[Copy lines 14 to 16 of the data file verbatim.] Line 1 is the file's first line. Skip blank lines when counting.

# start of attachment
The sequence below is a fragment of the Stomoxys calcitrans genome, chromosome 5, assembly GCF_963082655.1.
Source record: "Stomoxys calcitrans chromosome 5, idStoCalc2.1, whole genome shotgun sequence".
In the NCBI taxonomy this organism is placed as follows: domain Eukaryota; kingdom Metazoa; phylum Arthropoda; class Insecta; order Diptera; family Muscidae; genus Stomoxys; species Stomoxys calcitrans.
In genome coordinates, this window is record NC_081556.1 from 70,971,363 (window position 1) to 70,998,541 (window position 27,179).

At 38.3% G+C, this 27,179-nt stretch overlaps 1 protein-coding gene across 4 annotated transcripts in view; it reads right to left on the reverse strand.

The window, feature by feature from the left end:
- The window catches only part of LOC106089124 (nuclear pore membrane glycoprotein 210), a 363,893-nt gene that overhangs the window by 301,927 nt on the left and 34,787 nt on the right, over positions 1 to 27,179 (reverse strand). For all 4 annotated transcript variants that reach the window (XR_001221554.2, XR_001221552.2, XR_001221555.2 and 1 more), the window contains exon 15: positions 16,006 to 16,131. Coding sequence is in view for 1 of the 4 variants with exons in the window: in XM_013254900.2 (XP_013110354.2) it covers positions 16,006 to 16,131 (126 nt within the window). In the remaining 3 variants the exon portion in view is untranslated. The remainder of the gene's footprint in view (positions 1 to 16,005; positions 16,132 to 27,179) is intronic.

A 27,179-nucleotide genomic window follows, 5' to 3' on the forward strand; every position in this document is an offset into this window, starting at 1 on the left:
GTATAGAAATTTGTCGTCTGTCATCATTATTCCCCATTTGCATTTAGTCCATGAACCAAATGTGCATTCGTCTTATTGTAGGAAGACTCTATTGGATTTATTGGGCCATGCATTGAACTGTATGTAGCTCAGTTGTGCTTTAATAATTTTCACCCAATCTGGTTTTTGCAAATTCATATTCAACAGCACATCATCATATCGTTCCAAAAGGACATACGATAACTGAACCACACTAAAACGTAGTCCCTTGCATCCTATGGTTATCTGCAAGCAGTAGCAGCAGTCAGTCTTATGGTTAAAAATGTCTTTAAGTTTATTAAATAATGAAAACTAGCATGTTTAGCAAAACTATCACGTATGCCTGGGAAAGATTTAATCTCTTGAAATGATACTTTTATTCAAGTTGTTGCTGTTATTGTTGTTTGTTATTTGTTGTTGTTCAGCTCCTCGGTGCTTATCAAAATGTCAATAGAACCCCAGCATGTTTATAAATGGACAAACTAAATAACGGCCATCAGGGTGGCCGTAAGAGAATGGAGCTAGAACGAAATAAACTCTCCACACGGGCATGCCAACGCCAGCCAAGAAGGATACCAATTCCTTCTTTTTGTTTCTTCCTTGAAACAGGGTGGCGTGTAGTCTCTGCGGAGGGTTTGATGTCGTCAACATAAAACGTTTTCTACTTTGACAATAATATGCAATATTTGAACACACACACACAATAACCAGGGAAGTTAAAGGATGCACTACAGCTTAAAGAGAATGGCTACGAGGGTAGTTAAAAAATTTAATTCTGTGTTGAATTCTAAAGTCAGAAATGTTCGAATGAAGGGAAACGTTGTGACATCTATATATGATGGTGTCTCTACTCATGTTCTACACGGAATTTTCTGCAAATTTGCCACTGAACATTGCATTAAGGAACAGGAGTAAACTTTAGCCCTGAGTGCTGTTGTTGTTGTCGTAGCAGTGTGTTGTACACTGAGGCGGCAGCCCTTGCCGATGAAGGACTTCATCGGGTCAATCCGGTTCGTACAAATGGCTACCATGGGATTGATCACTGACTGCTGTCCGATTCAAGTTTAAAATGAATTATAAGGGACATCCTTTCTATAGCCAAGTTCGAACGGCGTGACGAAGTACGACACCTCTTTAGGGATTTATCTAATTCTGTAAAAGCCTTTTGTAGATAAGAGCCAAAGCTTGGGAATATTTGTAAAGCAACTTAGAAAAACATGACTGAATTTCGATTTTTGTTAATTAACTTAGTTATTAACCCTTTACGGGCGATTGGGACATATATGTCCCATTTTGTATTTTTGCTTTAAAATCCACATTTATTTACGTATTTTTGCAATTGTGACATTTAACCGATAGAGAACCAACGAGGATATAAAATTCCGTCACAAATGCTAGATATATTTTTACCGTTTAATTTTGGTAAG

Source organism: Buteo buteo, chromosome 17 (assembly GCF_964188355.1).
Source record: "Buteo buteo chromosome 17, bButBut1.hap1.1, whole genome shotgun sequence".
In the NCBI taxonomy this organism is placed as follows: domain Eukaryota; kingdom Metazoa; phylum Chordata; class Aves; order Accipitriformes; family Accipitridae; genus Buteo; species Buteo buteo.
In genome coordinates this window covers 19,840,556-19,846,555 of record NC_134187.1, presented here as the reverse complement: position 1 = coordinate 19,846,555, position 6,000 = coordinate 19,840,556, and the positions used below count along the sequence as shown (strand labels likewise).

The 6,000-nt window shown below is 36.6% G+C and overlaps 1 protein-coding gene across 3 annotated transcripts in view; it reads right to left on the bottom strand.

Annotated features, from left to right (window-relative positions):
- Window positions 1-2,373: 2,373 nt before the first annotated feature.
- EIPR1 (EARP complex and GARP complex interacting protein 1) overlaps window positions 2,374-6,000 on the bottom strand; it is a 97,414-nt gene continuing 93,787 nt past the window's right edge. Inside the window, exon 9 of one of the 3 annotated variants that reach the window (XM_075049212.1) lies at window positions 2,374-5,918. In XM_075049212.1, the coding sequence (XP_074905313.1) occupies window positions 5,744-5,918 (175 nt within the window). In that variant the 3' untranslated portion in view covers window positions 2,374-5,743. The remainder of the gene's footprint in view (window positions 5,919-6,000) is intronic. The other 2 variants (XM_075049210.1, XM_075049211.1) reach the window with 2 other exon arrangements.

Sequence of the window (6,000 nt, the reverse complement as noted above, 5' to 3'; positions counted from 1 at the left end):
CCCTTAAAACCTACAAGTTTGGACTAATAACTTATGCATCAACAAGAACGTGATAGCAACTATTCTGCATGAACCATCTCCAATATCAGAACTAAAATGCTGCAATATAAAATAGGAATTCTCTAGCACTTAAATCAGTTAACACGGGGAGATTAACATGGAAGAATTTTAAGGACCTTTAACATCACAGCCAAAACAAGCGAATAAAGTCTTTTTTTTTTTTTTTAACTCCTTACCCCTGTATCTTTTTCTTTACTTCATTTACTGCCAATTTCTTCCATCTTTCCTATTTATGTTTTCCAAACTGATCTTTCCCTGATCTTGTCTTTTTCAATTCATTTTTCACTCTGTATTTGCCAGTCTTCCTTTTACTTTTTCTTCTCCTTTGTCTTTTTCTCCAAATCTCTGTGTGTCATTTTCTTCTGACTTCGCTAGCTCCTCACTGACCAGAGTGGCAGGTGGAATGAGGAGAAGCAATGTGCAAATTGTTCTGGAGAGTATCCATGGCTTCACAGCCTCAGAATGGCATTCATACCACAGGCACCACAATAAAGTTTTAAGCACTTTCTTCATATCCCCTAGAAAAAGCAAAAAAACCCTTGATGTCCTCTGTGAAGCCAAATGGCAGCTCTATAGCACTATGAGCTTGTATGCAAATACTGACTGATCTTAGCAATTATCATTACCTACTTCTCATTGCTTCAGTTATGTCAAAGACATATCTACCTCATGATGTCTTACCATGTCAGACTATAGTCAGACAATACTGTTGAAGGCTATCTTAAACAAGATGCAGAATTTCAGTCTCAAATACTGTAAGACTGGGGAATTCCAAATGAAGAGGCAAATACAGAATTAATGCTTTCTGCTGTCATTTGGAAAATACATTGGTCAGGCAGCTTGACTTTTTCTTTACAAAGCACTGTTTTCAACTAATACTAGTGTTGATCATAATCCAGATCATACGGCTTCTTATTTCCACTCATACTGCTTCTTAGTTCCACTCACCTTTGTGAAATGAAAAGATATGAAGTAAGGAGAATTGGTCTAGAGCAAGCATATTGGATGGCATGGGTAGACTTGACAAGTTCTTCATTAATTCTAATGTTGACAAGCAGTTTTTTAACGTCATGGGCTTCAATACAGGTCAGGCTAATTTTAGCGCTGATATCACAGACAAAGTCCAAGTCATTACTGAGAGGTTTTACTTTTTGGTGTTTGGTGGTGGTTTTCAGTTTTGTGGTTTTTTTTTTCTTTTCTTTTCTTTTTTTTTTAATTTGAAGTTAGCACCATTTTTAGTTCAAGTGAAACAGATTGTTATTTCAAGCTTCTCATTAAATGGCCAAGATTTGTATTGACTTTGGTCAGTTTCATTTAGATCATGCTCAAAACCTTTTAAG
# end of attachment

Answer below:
The 6,000-nt window shown below is 36.6% G+C and overlaps 1 protein-coding gene across 3 annotated transcripts in view; it reads right to left on the bottom strand.

Annotated features, from left to right (window-relative positions):
- Window positions 1-2,373: 2,373 nt before the first annotated feature.